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Combine 2½ cups flour and salt in the bowl of a stand mixer with the dough hook attached. Add the yeast and butter and begin mixing on medium speed. Begin adding milk a little at a time, then increase speed until dough comes together. Continue mixing for a couple of minutes.

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Transfer dough to a lightly floured board and knead for 2 or 3 minutes. Place oil in bottom of mixer bowl; place dough in oil then turn it over so that all of dough is coated. Cover with a clean towel and place in a warm, draft-free place and let rise for 1 hour.

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Meanwhile, make filling. Heat oil in a wide pan. Add garlic and saute for 1 minute. Add mushrooms and ½ teaspoon salt and sauté until they start to brown, about 10 minutes. Add broccoli rabe, red pepper flakes, and remaining salt; cover and let cook until tender, about 5 minutes. If pan dries out, add a little water, white wine, or broth.

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When dough has risen for an hour, place on lightly floured board again. Roll out into a rectangle about 8 x 15 inches. (It doesn’t have to be perfect, as my picture can attest.) Place the broccoli rabe along the center of the dough, then spread on the cheese. Roll up dough and pinch the seam together. Tuck in the ends and pinch together. Place on a baking sheet lined with parchment paper. Cover with the cloth and let rise again for another hour.

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Preheat oven to 375 degrees.

Prick the dough with a fork in several places. If you want to add sesame seeds, brush the top with egg and sprinkle on the sesame seeds.

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Bake for about an hour, or until golden brown and bottom sounds hollow when thumped.

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Move to a cooling rack and let sit for 5 minutes before cutting into it.

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Enjoy!


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Black Bean Flour Bread with Herbs

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Over the past few years, I’ve experimented with quite a few gluten-free flours and I thought I’d seen, or at least heard about, most of them. Then, recently, I found a new one: black bean flour (or powder). The reason I hadn’t seen it before? It was in the coffee and tea aisle in an Asian market.IMG_4031

See, the coffee and tea aisle in an Asian market is not like the coffee and tea aisle in other markets. In an Asian market, next to the Folger’s and Maxwell House and Lipton and Celestial Seasonings, you’ll find an enormous assortment of beverage mixes to which you would add hot water. The teas, of course, include herbal “health” teas, but next to the coffees, you’ll find beverages made of grains, roots, and beans. These are all drunk in various Asian countries for various health purposes. In the case of bean flours, they provide protein.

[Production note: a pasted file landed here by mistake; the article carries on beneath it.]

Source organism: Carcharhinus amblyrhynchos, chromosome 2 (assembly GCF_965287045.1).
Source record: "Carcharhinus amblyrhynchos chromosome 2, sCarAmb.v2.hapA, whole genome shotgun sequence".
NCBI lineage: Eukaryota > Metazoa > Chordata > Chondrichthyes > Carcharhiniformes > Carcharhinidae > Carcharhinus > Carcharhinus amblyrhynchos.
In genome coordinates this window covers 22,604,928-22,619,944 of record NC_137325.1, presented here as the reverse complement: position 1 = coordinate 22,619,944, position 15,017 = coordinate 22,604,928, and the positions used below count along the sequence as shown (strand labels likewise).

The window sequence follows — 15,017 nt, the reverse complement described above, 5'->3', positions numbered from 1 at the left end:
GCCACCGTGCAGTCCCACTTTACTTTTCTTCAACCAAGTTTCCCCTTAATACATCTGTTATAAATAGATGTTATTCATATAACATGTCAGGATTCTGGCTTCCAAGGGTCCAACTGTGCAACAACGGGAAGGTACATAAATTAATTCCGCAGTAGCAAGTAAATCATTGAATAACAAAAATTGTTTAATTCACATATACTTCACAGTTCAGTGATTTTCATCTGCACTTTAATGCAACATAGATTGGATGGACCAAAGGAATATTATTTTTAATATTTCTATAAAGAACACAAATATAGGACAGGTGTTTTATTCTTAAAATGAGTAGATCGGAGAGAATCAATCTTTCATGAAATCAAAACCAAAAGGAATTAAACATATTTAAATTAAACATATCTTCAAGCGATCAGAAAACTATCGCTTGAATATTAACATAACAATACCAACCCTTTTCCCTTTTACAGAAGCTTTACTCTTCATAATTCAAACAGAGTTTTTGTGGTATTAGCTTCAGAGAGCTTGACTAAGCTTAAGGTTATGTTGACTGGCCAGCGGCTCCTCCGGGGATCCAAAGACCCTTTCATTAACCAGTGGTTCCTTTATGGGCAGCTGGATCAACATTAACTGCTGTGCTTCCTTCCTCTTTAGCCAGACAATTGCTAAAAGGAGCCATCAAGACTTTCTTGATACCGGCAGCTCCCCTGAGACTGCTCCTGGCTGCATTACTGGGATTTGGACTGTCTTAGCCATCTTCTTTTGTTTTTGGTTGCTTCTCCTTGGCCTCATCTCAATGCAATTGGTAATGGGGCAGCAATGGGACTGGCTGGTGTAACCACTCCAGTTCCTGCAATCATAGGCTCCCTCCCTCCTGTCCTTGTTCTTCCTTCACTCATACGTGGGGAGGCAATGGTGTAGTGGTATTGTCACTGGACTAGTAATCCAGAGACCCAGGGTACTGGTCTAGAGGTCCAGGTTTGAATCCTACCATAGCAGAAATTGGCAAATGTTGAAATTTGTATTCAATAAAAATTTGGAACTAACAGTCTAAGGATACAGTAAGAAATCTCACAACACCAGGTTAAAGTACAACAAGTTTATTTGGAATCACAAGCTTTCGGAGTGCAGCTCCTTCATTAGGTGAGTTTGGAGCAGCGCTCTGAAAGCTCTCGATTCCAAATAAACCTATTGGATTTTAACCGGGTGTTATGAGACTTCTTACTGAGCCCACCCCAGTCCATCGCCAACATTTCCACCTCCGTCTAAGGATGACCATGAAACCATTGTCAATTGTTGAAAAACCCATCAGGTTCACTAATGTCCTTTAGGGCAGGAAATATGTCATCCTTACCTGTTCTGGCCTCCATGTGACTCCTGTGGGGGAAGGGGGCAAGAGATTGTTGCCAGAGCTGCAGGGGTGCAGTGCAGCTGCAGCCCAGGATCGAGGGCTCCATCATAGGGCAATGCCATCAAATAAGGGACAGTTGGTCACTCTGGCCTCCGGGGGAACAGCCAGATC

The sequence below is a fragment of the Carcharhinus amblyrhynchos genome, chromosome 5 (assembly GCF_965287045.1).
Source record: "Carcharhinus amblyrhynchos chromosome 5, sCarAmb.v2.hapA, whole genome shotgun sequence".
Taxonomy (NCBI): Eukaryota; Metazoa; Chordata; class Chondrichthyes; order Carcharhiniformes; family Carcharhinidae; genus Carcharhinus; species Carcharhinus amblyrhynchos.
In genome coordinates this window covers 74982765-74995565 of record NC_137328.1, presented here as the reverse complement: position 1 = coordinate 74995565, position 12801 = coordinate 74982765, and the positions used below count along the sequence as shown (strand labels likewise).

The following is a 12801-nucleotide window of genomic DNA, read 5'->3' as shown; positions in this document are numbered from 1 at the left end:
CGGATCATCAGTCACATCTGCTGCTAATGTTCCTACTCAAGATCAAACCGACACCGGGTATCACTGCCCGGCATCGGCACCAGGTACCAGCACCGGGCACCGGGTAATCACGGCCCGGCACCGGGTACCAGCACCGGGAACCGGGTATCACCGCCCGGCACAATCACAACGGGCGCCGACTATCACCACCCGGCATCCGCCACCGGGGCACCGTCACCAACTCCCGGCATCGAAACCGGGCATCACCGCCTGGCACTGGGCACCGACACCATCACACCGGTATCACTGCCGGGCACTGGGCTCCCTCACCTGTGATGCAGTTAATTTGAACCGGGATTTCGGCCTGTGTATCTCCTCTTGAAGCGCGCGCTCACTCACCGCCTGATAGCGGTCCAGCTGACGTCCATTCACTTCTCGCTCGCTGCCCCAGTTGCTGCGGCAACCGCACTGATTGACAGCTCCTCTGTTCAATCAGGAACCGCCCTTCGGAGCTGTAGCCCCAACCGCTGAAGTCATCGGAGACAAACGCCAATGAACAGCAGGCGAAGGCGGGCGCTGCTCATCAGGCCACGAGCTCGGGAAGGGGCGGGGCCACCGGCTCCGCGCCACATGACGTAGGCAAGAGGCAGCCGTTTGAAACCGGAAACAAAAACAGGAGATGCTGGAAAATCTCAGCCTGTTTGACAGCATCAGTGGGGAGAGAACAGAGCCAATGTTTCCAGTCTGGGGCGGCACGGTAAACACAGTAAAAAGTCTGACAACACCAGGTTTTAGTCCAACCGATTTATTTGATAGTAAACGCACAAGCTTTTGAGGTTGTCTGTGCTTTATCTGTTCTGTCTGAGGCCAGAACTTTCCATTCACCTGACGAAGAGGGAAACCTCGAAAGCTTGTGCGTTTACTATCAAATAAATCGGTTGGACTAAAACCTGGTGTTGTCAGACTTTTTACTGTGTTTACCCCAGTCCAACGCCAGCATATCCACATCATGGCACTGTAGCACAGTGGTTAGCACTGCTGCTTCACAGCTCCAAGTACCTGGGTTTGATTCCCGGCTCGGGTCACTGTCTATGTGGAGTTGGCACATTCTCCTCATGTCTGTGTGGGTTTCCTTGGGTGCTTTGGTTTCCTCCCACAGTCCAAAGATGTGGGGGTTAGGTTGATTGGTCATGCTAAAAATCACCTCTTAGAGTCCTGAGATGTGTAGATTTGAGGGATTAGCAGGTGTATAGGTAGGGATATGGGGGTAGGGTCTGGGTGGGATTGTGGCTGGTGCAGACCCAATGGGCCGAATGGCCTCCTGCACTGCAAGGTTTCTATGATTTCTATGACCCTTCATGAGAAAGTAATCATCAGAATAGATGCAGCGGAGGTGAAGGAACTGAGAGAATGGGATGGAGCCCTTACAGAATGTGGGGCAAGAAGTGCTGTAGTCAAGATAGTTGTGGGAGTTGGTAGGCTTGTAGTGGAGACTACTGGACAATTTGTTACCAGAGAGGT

Black bean flour lends a dark color to whatever you add it to, so it’s generally added to breads, chocolate cakes, or dark vegetable dishes, such as black bean quesadillas. I decided to try my hand at bread. It turned out very well, and I’m going to try incorporating it into a gluten-free loaf next time.IMG_4032

Black bean flour has an unusual flavor and takes a bit to get used to. But after I processed the first bite, I found the taste to be pleasant. I think it makes a great snacking bread with butter or jam to accompany coffee or tea. But I think it would also make a good hearty sandwich bread—any kind that you would make with a pumpernickel or dark European-style loaf.

If you want to give it a try, look for black bean flour in an Asian IMG_4033market or Whole Foods. If you can’t find it, Bob’s Red Mill has it (they seem to only have one size, though—6.5 lbs.). Oh, and be careful–I found one of those preservative packets in mine (oddly named “oxygen absorber”).

Black Bean Flour Bread with Herbs

1 tablespoon dry active yeast
1 teaspoon sugar
1 cup black bean flour
1 cup whole wheat flour, plus more for dusting
1 cup all-purpose flour
2 teaspoons kosher salt
2 teaspoons olive oil
¼ cup chopped parsley
¼ chipped dill

In a small bowl, stir yeast and sugar in ¼ very warm water until dissolved. Let sit 5 minutes until foamy.

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Whisk together the flours and salt.

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(If you have a mixer with a dough hook, you can use that. You can also use a food processor. Otherwise, mix the flours and salt together in a large bowl.)

Pour in the yeast along with another cup of very warm water. Mix until all ingredients are well blended. Unlike most yeast breads, you don’t have to knead this. This will be a moist, somewhat sticky dough. Add a little more warm water if it seems dry.

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Coat the bottom of a large bowl with the oil; place dough in bowl and turn it over until completely coated with oil. Cover with a towel and set in a warm, draft-free place and let rise for 2 hours.

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Lightly dust a board with flour and turn the dough out. Flatten it a little. Add the chopped parsley and dill and begin folding it in. When herbs are well incorporated, stop working the dough.

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Place on a baking sheet lined with parchment paper. Cover again with the towel and let rise another hour. (You can divide the dough into 2 loaves, or make 1 big loaf.)

Preheat oven to 400 degree F. Bake bread until it sounds dense when you thump it, about 40 minutes for smaller loaves, 45-60 minutes for a larger loaf.